Cause? What cause? Karan had just written down and published a few of his ideas. True, he really felt that the world would be a better place if his ideas were executed. But this man was making it sound like he was leading a cause to bring these ideas to life. He knew he wasn’t ready to do such a thing. But, like he had seen many of his team members that he had hired do, he didn’t give away anything and tried to find out more about this cause instead. “Thanks, but you haven’t even told me your name yet. Or your client’s. And you’re calling me from a private number and talking about some cause.” He let out a nervous laugh, with the hope of sounding affronted and yet indicating his willingness to further the conversation.

It took three more such calls from the man with the deep voice to convince Karan to drive down to Pondicherry for a meeting with the man he represented.

Once he had heard the name of the client, it took Karan very little time to make up his mind to go meet him. The client was a very popular religious leader in India who had his ashram in a little town called Puttaparthi in Andhra Pradesh. He was revered as a living God by many of his followers who flocked to see him from across the world.

Despite not being a devout follower of any religion, Karan was curious enough to follow up on this invitation to go meet the man who was otherwise extremely hard to meet, even for his followers that donated thousands of dollars to his ashram. This was like meeting a celebrity for Karan.

Of course, even with an invitation, one can’t just waltz in to meet a man of such stature, and there would be rules and rituals that would have to be followed. And one of them was, as requested by the man with the deep voice, to leave his phone behind. Happy to get away from the constant barrage of emails and instant messages, Karan decided to treat this as a day’s getaway from the always connected world and agreed to leave his phone behind.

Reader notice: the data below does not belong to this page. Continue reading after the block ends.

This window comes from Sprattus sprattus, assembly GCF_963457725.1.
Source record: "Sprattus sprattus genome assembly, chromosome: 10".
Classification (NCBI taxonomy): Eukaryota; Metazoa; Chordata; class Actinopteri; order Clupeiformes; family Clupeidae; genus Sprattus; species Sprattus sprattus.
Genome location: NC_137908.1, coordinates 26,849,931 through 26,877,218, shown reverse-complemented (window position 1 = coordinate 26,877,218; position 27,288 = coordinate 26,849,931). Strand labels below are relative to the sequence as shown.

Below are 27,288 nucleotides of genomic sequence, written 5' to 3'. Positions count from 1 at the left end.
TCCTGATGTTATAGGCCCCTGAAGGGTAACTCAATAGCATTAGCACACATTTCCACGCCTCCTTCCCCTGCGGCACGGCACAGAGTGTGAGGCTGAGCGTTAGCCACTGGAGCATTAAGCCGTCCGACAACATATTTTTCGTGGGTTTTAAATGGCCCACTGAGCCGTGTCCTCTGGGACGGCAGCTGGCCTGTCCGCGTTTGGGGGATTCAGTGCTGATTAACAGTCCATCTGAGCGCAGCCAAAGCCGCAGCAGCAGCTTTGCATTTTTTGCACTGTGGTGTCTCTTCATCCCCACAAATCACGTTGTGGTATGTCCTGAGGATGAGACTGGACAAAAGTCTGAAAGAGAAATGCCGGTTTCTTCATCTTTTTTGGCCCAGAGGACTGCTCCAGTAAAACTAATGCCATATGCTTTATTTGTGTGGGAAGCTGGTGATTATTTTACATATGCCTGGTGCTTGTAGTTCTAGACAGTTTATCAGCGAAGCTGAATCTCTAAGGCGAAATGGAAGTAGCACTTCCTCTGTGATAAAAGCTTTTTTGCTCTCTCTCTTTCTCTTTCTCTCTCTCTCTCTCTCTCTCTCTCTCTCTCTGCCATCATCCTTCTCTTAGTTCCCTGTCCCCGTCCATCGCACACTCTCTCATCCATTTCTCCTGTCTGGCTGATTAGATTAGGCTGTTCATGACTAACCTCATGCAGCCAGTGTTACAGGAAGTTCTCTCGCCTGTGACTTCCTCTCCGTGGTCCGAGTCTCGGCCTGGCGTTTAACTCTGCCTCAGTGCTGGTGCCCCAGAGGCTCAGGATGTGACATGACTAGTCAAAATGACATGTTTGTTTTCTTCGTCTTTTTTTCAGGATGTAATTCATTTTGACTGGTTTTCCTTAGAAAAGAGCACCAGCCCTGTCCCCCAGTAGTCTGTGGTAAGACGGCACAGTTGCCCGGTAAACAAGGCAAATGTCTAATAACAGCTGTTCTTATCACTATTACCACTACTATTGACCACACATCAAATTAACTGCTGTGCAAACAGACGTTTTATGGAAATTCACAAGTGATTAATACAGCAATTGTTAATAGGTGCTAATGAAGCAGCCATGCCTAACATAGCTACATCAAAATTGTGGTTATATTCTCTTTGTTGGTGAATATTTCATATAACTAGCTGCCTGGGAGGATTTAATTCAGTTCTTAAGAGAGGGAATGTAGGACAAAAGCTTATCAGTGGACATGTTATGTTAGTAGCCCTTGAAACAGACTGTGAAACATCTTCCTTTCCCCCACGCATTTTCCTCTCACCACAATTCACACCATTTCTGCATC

The actual rendezvous point was not in Pondicherry itself, but a few kilometres away. Without his phone, there was no firing up Google Maps to navigate to his destination, but he had memorized the directions. It wasn’t hard to do so, given that he just had to look out for a parking garage on the highway to his right once he had crossed the limits of Pondicherry. And from there, it was a short walk through the farmland as there was no road to take the car further ahead.

By the time Karan approached the parking garage, the full moon was at the centre of the sky, and a cloudless night made the atmosphere seem ethereal, illuminating everything around with the moon’s natural light. The moment he parked his car and turned off the headlights, there was no longer any artificial light. And there had still been no sign of any human life. But a small cat with thin black stripes leapt off a tree next to the parking garage and scurried away quickly, possibly spotting a mouse.

The road he was on was a slight detour from the main highway that he drove down on from Bangalore. It was small enough to allow the passage of only one car at a time, which meant that if another car had come by in the opposite direction, one of them would have had to stray off the road onto the muddy patches on the side to let the other one pass. But, no car had come from either direction. The road itself looked like it lead to nowhere. There were no houses or shops that he could see, nor were there any sign boards indicating where the road led to. It just curved to the left or right every few hundred metres and seemed to stretch on into the horizon.

It was as though he was out in the forest and away from all civilization. He had only seen such places in movies and didn’t think they actually existed. But all he could see on either side of him was trees except for a little patch with small plants that stretched on into the horizon as well. And all the trees seemed to be of the same kind, tall, bearing no fruit and full of wide branches with palm sized leaves. The parking garage that could hold just three cars and was currently holding one old blue Santro Xing, seemed like an aberration on the beautiful landscape. There was no fence around the farmland, as is usually the case in the country-side. And that is where he started to walk.